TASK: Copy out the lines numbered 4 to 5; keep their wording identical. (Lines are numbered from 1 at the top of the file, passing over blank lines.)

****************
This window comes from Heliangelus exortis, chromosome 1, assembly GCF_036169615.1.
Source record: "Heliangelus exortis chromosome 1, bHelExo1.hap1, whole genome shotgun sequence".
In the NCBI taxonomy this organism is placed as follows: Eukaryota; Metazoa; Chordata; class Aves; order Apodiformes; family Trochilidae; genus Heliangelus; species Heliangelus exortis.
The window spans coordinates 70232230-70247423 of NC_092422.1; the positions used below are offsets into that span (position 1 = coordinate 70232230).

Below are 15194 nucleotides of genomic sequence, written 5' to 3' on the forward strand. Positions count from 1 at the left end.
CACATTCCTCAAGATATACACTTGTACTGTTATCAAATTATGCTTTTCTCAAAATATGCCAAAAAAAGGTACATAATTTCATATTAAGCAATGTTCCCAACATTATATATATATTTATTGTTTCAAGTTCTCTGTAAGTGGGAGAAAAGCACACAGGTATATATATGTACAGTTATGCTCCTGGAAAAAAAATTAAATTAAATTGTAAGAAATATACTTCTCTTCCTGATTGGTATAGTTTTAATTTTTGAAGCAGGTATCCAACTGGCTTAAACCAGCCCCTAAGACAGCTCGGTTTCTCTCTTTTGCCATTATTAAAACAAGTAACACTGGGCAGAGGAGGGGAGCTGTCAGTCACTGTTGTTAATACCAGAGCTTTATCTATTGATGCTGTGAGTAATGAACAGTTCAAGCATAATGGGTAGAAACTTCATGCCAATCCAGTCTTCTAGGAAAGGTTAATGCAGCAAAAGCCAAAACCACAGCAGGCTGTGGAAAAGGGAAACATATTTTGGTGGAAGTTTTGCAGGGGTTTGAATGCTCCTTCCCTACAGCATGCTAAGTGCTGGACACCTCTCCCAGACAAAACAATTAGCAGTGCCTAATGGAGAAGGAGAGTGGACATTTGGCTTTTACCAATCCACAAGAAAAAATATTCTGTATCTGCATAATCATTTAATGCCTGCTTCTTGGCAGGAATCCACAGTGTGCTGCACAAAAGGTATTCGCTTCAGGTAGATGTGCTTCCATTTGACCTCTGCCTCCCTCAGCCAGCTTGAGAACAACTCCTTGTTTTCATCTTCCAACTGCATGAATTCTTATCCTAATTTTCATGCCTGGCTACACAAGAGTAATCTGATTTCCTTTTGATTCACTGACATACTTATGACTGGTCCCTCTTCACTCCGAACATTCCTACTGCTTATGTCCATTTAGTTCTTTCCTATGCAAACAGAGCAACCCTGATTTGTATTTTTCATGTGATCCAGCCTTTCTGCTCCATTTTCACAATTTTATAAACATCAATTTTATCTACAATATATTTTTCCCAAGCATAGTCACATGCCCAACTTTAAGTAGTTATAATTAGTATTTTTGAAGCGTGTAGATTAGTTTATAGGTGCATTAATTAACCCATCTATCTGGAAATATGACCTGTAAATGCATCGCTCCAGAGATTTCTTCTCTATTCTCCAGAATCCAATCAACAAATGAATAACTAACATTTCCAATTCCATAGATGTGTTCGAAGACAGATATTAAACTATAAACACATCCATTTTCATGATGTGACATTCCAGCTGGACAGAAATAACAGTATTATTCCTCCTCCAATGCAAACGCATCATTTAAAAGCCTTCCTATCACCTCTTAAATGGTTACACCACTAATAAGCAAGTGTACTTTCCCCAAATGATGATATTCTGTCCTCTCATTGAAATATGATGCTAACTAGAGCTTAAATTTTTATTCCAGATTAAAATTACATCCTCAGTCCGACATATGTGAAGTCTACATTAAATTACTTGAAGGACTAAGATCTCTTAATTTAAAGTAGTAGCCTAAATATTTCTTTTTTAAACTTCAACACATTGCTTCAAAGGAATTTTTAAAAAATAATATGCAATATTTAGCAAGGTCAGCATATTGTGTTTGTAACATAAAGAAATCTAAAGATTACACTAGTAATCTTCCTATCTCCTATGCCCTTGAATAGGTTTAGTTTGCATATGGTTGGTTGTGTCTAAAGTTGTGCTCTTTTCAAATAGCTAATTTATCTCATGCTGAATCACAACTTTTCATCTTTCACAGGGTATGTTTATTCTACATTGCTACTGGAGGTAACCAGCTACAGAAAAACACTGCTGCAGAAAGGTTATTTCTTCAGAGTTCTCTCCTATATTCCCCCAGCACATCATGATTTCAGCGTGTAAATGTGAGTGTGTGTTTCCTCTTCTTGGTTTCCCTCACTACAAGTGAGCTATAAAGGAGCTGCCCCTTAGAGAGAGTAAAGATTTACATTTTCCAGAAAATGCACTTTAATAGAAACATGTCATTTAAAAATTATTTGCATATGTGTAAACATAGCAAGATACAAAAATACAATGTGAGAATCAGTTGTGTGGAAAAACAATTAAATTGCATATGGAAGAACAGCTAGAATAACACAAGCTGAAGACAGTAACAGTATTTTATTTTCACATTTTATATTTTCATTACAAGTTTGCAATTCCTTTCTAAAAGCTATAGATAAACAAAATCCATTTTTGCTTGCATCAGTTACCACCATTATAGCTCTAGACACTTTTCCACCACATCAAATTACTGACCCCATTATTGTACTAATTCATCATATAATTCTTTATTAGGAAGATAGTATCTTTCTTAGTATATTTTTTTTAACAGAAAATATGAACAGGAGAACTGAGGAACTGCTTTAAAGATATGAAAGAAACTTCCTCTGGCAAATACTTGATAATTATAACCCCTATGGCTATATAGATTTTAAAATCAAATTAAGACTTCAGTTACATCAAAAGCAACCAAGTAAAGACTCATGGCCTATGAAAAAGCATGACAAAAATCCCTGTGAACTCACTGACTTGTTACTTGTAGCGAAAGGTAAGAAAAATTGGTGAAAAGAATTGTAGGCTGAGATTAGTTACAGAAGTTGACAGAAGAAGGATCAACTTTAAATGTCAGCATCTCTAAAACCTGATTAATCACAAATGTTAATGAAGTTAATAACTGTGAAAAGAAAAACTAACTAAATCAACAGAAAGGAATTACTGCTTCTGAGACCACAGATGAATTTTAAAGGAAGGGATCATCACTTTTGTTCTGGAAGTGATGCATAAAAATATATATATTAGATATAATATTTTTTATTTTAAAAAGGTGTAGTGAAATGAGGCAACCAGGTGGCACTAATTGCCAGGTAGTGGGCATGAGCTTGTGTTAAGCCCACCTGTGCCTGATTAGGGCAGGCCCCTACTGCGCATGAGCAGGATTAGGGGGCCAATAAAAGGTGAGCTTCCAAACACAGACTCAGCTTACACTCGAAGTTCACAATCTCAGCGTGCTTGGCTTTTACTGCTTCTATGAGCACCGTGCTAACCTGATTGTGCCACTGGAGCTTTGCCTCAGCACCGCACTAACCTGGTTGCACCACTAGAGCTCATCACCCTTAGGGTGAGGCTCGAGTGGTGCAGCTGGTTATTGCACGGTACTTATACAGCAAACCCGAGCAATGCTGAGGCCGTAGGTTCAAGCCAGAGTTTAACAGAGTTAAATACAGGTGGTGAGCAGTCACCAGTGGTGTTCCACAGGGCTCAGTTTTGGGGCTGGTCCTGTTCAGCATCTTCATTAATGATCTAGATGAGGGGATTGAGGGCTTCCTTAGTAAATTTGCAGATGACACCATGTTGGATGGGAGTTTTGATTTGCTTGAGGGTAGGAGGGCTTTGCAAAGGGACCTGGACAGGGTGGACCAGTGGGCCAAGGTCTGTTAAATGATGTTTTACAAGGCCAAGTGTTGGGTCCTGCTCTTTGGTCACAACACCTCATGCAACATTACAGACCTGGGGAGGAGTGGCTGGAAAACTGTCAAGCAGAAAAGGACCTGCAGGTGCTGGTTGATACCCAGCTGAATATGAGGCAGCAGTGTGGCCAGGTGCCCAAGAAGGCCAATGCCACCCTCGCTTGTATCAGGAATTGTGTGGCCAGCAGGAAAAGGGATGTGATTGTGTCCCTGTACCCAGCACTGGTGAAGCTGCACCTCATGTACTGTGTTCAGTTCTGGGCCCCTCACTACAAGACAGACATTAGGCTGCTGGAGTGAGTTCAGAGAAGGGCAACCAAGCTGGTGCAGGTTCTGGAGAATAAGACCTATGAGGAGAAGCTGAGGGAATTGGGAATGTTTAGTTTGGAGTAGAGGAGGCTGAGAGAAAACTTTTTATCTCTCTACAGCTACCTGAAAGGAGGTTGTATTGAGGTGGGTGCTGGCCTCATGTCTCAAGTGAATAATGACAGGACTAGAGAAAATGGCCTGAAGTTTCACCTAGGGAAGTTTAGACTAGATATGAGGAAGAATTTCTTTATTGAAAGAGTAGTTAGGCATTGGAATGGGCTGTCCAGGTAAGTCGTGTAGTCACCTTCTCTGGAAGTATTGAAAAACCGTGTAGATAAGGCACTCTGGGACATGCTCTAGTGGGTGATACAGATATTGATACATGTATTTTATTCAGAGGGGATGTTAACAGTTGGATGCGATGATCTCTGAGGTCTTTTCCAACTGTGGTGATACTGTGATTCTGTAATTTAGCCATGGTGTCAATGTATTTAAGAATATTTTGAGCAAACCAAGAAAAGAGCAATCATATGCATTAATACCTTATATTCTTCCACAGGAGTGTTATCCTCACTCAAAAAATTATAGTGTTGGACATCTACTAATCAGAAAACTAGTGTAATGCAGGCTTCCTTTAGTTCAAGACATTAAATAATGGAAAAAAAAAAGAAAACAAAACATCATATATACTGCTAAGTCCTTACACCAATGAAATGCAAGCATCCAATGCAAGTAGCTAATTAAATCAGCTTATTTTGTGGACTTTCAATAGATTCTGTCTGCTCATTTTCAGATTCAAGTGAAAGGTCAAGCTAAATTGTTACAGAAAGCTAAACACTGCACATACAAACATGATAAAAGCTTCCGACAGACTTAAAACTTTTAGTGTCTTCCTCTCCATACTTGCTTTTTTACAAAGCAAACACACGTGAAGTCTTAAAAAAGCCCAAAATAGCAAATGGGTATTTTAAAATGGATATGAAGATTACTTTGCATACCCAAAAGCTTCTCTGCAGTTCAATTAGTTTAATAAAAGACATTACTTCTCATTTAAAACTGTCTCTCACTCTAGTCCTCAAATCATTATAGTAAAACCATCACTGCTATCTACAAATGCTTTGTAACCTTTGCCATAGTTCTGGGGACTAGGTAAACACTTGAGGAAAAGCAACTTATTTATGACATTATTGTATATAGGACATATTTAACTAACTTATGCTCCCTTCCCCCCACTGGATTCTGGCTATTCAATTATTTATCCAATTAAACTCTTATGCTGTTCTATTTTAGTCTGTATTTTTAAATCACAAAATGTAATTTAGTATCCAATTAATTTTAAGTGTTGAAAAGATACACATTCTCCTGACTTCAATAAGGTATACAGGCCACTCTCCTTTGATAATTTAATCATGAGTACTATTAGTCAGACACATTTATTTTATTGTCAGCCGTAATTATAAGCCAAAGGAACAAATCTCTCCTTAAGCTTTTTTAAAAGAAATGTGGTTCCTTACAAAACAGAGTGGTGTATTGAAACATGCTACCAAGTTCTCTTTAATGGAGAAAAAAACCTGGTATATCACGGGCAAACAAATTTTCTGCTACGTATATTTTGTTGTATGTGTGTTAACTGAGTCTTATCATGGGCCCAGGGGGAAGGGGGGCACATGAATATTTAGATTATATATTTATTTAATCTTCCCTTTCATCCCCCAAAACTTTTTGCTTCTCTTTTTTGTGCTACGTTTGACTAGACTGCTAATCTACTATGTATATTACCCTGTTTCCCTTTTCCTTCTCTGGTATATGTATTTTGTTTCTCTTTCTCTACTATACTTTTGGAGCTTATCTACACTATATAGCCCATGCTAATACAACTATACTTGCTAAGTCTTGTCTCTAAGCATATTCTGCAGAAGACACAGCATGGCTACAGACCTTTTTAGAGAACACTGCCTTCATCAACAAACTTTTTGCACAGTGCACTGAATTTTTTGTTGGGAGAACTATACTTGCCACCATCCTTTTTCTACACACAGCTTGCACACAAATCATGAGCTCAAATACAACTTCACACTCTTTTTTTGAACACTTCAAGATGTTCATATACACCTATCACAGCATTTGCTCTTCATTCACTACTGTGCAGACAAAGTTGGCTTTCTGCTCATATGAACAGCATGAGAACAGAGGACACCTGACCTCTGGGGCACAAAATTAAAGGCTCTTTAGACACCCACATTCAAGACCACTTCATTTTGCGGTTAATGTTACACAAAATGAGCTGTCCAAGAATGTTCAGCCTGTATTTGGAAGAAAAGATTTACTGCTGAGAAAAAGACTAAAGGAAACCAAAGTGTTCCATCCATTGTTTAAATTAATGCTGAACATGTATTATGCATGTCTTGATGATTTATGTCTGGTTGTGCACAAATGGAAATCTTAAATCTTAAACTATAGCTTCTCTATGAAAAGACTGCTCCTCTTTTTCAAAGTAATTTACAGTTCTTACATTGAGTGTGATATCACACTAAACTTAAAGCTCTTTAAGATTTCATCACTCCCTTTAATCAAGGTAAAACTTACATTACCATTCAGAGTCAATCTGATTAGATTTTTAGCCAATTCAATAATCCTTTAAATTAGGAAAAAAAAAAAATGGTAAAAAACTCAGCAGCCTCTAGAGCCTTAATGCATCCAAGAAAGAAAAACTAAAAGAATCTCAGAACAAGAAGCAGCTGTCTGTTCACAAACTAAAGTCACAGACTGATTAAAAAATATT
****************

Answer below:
The window spans coordinates 70232230-70247423 of NC_092422.1; the positions used below are offsets into that span (position 1 = coordinate 70232230).

Below are 15194 nucleotides of genomic sequence, written 5' to 3' on the forward strand. Positions count from 1 at the left end.